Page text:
Suu Kyi is more in the line of Benazir Bhutto. Born into privilege, she's just glad to do her tour of "society" (in the archaic sense) and play her role as figleaf for the West's ending of sanctions (which they never wanted anyroad). But don't expect to hear any public speeches from her about how an oppressed people, deprived of not just their democratic rights, but their very UNHCR #1 rights to life, can exercise self-defence, up to and including armed struggle. That's the bit about Mandela's tour that gets airbrushed out of the history. Doesn't lessen his responsibility for legitimising the ANC government, though. But see ZACF for the rest of that line.

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Jun 21 2012 05:32

Here's John Pilger's interview with Suu Kyi from 2007: http://johnpilger.com/articles/my-last-conversation-with-aung-san-suu-kyi

Pilger is not a naive journalist.

Suu Kyi's father Aung San was the founder of the Communist Party of Burma and liberator of Burma from the British through armed struggle. In 1947 he was assassinated by a rival faction possibly at British instigation.

As for being in the line of Benazir Bhutto, I don't see it that way at all, and being born into privilege is neither here nor there (Bakunin and Kropotkin were born into privilege too for that matter.)

No, don't expect Suu Kyi to advocate armed struggle. She's committed to non-violent resistance as an aggressive attack against oppressive institutions as the campaigns she led show before she was placed under house arrest. From her writings it's clear that she holds that the injustices in society are mainly in the institutional system even though the personal agents might be innocent or even quite sympathetic, making it necessary to prevent the unjust institutions from grinding on as usual, so it's necessary not to shun conflict but to seek it out. So Gandhi, A. J. Muste and Martin Luther King Jr. were continually inventing campaigns to foment apparent disorder when things apparently had been orderly. Suu Kyi follows in that tradition.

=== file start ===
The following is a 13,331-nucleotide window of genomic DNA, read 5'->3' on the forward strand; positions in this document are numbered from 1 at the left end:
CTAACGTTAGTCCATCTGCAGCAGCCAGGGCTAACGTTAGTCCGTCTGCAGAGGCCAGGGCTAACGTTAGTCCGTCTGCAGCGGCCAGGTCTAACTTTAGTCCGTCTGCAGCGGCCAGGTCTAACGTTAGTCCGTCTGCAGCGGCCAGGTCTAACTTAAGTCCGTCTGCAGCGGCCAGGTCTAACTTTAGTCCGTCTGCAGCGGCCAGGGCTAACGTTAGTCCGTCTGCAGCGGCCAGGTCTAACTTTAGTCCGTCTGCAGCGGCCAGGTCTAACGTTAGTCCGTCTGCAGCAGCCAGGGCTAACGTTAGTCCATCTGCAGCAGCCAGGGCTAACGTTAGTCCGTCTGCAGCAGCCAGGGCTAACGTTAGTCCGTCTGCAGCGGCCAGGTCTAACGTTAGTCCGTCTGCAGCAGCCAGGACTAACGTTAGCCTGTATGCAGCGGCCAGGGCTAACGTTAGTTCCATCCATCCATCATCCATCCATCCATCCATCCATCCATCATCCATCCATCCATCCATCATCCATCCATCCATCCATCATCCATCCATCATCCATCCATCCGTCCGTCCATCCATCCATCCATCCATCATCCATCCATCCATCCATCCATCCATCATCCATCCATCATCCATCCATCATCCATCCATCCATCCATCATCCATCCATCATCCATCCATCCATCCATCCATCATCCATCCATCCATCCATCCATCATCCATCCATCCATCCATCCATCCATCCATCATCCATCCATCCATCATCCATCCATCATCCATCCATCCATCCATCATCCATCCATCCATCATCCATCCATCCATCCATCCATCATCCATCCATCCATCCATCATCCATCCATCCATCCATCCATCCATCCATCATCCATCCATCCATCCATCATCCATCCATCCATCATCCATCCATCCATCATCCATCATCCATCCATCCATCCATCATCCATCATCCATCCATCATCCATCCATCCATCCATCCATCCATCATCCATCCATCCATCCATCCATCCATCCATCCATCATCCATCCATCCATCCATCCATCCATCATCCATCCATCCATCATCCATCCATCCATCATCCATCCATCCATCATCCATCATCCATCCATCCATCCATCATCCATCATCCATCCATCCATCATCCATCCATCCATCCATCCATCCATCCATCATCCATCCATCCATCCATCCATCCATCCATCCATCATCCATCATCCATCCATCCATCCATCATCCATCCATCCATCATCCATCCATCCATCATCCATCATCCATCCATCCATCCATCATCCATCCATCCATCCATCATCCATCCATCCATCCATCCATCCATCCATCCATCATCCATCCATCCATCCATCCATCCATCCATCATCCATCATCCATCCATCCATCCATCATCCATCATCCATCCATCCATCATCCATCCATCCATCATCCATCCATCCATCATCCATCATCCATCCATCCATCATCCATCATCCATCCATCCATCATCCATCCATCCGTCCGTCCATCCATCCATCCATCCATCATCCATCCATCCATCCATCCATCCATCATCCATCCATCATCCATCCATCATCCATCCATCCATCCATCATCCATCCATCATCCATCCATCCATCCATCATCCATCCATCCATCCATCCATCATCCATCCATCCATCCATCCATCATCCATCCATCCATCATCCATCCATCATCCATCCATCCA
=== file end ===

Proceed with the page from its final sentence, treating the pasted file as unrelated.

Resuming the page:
It remains to be seen what her position will be on Mynamar/Burma now that she's at large, but whatever it is it won't be accurately reported in the bourgeois media. Instead, I'd check John Pilger's website for accurate reporting; if she capitulates, you can be sure that he'll call her out on it.

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Mar 12 2013 11:54

I wouldn't put A.J. Muste in the same category with Gandhi and King: Muste's (socialist) pacifism differed from mainstream pacifism in the non-acceptance of the state's institutions ... Aung San grew out of the anti-colonial Thakin movement which gave both birth to the CPB (Aung San was only a member for a short time) and of to the Anti-Fascist People's Freedom League whose mixture of nationalism, modernist buddhism, populism and socialism was both influential for the U Nu government (Nirvana on Earth) and the military regime and its "Burmese Way to Socialism"

baboon
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Jun 21 2012 11:25